The Cambridge MFin careers report came out a few weeks ago. It showed that for the class of 2011/12, 11% were without jobs as of January 2013, four months after the end of the degree programme. Actually the figure should have been shown as 7%, because two students had jobs that they hadn’t actually told us about. So, out of a class of 45 students, three students were without jobs at the end of January. We know of one of those who has got a job since, so that makes it 4% still looking for work. Sometimes a person is looking for something very specific and is willing to wait until they achieve it. Other times a person is just unlucky – it can take several months to get a job from a standing start and some people don’t start until after the end of the programme, having given priority to study followed by a good holiday.
I obviously would prefer that the number seeking work was zero, as it has been in previous years, but the figures are not bad relative to other degrees worldwide. The one which is most similar to the Cambridge MFin is the London Business School Masters in Finance (MiF). For the class of 2011/12 they reported 81% had jobs four months after the end of the programme, so 19% didn’t. I would expect that number to have fallen each month afterwards, as ours has.
It’s not clear that you can compare these figures directly or even take them at face value. People do masters degrees for all sorts of reasons. Some conclude that they need to take a different direction in life and that means they won’t necessarily be immediately looking for work. Others fix a very specific goal, which is worth taking a long time to achieve. Higher job seeking numbers may reflect more ambitious or thoughtful candidates.
Or low job seeking numbers may reflect a programme only taking the most qualified and easy to hire students. That’s good for outcome statistics but not helpful to any unusual candidates or those looking to make a difficult but not impossible career transition.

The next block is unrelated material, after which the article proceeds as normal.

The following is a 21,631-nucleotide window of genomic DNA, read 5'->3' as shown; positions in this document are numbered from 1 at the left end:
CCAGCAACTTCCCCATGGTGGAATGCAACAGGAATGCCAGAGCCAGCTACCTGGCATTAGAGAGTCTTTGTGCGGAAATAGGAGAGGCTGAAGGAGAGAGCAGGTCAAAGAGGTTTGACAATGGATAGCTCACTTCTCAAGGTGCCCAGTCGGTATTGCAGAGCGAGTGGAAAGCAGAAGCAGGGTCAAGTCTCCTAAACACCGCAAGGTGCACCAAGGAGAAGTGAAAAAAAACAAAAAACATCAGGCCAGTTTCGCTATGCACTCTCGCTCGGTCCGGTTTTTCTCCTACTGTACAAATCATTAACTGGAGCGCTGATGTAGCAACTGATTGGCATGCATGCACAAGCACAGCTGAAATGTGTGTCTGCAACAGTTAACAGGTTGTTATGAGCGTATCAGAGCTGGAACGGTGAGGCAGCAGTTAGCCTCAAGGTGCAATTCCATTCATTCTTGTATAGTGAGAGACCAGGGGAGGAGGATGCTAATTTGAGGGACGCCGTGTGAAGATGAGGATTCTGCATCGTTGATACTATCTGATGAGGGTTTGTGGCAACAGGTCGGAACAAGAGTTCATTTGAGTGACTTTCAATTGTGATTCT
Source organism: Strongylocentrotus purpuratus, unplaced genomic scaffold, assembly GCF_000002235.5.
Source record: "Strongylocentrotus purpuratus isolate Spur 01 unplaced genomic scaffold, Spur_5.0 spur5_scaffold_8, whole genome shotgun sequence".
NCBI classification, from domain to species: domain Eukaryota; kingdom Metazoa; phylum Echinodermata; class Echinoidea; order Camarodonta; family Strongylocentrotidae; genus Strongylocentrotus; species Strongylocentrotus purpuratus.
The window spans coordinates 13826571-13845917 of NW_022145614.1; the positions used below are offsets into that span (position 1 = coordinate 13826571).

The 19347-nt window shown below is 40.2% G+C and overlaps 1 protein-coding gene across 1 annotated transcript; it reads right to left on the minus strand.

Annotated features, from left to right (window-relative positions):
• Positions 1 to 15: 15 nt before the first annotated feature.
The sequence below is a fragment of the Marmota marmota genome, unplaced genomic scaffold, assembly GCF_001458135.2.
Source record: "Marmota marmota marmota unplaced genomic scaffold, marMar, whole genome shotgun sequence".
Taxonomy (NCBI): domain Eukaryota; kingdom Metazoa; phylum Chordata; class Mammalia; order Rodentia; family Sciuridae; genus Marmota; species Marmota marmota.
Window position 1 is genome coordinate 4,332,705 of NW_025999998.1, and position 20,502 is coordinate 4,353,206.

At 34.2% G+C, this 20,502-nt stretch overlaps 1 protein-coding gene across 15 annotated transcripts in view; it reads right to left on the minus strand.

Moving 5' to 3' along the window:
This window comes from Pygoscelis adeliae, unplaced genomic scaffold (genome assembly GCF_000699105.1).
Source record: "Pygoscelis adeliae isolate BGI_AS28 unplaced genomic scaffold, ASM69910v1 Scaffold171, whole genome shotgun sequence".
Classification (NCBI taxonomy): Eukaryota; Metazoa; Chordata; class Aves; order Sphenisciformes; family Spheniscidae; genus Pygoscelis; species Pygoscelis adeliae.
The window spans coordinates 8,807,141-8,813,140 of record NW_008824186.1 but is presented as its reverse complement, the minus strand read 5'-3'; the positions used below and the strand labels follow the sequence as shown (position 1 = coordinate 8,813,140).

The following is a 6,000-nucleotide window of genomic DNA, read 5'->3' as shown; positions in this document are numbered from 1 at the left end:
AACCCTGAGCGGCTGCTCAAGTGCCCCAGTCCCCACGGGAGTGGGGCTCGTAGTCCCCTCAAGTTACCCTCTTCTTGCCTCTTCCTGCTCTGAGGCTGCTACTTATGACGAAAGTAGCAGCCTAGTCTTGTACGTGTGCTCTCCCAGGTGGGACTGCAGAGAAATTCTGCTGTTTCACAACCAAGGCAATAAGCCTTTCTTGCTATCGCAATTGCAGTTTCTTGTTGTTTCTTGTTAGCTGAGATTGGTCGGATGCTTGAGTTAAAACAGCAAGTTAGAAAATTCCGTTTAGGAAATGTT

But the general backdrop is clearly that the finance job market is tough and still getting worse in the main western financial centres. It isn’t so great in Hong Kong either at present, partly owing to overcapacity in the securities industry at a time when the mainland China IPO market is shut. But that should be temporary. The malaise in London and New York is more lasting.
Cambridge MFin actions
What can we do on the MFin to respond to this? There isn’t that much but we’re doing the following.
1. We’ve increased the careers-related services each year and it’s hard to think what more could be added now. There are several workshops, covering each aspect of the careers process: assessing yourself and your aptitudes, skills and interests; techniques for assessing the market, working with headhunters, writing CVs and cover letters, networking, negotiating and interviewing; and opportunities to meet industry practitioners, most of them Cambridge alumni, who are sympathetic and helpful. Unfortunately some students still ignore a lot of the advice we give. I heard only today from a recruiter about students writing over-long, unfocused emails, not checking their eligibility for a position and generally giving a weaker impression than they should. But eventually most get the message.